American goldfinch, male
You always know spring is coming, whatever the weather says, when male goldfinches begin assuming a patchy vivid yellow, which eventually turns into this lovely, distinctive plumage. These birds are late nesters who time their breeding to the appearance of the thistle with which they line their nests. Hence, they begin nesting at about the time most other birds are finishing.
Eastern cottontail rabbit
Despite the cold winter, rabbits did very well at the garden, and are now quite noticeable. As rabbit populations fluctuate (they are cyclical), we have gone a few years with either no, or a few, rabbits. It seems this year might be on the upper end of the cycle, at least at the garden.
The ubiquitous little downy woodpecker, here caught by Diane on a birch snag. The holes made by these birds, and by the larger hairy woodpecker, create cavities for nesting chickadees.
Diane caught the beautiful rich green colouring on the head of this handsome mallard. At present, there appear to be several males and one female that visit our pond regularly.
Bloodroot (Sanguinaria canadensis)
The first native spring ephemeral I've seen this spring. The bloodroot has just begun to grow, and if you look closely you can see a flower bud in the midst of these leaves.
Ctenucha moth caterpillar
This small caterpillar was on an old goldenrod stem. These caterpillars overwinter in this stage, and from now on, will grow quickly, going through one instar to another, before pupating. We'll see the spectacular black, blue and orange moths flying in late May or June.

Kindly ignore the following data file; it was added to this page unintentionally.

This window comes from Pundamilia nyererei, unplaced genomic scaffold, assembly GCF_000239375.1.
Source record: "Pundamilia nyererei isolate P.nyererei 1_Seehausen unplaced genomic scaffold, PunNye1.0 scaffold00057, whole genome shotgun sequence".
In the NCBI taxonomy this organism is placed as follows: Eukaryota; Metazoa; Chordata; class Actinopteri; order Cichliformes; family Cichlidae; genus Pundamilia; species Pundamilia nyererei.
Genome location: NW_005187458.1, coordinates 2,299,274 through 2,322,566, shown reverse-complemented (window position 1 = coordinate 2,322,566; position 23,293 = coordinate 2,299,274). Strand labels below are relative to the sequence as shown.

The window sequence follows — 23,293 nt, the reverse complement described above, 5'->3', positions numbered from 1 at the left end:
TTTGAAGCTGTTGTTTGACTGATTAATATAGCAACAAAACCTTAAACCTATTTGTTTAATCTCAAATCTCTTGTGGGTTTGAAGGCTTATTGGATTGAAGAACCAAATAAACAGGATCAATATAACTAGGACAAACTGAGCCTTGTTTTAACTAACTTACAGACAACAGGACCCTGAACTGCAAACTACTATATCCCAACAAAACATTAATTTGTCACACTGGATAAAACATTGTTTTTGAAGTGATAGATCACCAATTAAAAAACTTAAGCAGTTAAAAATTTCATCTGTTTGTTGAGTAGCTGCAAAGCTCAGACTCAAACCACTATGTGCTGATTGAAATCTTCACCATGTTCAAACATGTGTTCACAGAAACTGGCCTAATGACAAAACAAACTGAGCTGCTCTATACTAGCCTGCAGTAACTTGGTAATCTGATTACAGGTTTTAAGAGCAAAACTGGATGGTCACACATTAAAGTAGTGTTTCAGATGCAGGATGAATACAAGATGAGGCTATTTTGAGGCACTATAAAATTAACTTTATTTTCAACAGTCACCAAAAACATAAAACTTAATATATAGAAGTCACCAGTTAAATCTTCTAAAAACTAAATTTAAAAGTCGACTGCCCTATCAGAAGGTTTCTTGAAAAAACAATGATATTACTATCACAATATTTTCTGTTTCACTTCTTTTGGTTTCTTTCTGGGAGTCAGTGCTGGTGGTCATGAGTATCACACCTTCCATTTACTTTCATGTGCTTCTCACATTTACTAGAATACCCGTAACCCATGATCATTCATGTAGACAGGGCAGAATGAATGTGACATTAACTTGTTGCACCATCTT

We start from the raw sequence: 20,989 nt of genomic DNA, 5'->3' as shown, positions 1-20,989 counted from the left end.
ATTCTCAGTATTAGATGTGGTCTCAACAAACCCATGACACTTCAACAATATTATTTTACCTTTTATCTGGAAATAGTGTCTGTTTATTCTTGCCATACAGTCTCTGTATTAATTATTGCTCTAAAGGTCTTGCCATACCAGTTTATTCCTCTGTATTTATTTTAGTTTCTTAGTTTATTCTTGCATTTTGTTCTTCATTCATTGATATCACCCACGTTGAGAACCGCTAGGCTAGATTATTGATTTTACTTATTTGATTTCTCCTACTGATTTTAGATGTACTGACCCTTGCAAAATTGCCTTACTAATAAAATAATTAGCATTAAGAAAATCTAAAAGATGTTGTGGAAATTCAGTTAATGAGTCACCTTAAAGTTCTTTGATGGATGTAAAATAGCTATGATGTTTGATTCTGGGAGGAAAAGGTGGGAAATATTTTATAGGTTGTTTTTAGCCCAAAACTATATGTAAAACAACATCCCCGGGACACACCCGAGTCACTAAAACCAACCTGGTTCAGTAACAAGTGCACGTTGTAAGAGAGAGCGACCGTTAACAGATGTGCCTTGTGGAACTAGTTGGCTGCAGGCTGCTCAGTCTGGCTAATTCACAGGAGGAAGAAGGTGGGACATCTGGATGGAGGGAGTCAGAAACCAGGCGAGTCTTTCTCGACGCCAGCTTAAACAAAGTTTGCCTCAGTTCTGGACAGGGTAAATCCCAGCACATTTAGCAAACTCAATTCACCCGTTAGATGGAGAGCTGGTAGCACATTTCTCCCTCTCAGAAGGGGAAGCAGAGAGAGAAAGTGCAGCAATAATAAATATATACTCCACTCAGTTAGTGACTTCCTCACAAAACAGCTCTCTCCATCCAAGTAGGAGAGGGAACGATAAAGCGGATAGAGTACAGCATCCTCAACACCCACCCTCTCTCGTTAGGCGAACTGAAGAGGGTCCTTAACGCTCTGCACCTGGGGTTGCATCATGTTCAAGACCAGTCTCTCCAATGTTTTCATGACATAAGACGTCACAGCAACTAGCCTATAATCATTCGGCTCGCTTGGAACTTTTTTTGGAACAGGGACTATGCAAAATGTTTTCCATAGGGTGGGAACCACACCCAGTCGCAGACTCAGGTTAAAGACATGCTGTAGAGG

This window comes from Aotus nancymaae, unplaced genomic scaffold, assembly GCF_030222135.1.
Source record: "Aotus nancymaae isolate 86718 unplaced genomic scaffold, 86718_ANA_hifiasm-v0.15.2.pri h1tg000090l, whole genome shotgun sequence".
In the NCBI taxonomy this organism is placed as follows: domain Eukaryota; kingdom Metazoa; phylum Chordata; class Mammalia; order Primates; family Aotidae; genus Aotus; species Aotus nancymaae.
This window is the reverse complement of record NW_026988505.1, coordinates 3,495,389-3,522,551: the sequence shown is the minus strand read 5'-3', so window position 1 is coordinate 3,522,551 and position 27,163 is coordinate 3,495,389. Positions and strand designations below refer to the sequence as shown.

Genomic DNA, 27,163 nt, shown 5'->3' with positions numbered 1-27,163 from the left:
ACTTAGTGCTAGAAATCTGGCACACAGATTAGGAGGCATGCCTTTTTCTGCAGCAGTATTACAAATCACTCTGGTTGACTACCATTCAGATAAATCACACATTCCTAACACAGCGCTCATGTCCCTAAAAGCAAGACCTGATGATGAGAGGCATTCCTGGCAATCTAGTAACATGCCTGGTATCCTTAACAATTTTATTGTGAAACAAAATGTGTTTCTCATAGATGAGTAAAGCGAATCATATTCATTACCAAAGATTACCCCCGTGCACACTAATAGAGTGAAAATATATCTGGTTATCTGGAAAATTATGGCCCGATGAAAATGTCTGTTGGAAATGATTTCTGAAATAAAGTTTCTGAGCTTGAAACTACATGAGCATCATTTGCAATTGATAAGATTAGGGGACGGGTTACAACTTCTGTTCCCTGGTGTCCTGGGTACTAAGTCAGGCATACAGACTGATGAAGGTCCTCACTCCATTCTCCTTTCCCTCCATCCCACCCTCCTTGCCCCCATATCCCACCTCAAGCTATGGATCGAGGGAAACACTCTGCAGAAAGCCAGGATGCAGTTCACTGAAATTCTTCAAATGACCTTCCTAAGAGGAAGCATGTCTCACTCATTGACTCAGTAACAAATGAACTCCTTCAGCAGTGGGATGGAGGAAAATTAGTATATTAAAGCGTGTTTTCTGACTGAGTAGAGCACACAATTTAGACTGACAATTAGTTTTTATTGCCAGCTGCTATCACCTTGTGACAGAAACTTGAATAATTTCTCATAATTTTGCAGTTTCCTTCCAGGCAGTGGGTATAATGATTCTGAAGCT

House Finch, male
The lovely male house finch in vivid red breeding plumage.
Red squirrel with food
Reds are omnivores, eating almost anything, from seeds,nuts, fungi, fruit, tree buds and bark, sap, and also nestlings, eggs and small mammals. Here, the squirrel is eating a mammal, not sure which one, but I think it must be a mouse.
Installing the new bird box
One of four new swallow boxes Claudia and I installed today. Bruce made them for us, and I think the swallows are very happy because within the hour they were checking them out!
Within an hour of installing this new box, tree swallows were checking it out. No doubt saying "Thanks, Bruce", for making them such a cosy new one.
Mourning cloak (Nymphalis antiopa)
A very tattered mourning cloak, one of four I saw today as the sun warmed up the garden. This species overwinters under bark, or in crevices, waiting until warmth urges them out. If the weather turns colder, they will head back to shelter to wait it out.
Song sparrow at pond
This sparrow was busy gathering cattail fluff for its nest. Every so often, if stopped doing that, and hopped along the shore picking up something, perhaps seeds. Birds were numerous today and song sparrows in particular were heard all over the garden. Other birds seen today, Earth Day 2013, were:
Great blue heron 1, flying over, mallard, 1 male in the ravine's stream, american kestrel, pair, turkey vulture 1, flying over, downy woodpecker, hairy woodpecker, northern flicker, barn swallow, tree swallow, american crow, black-capped chickadee (1 pair excavating a nest hole), red-breasted nuthatch (1 pair excavating a nest hole), white-breasted nuthatch,, ruby-crowned kinglets (many, all singing!), american robin, european starling, cardinal, dark-eyed juncos, white-throated sparrows, red-winged blackbirds including the first female I've seen this spring, house finches, american goldfinches, common redpolls.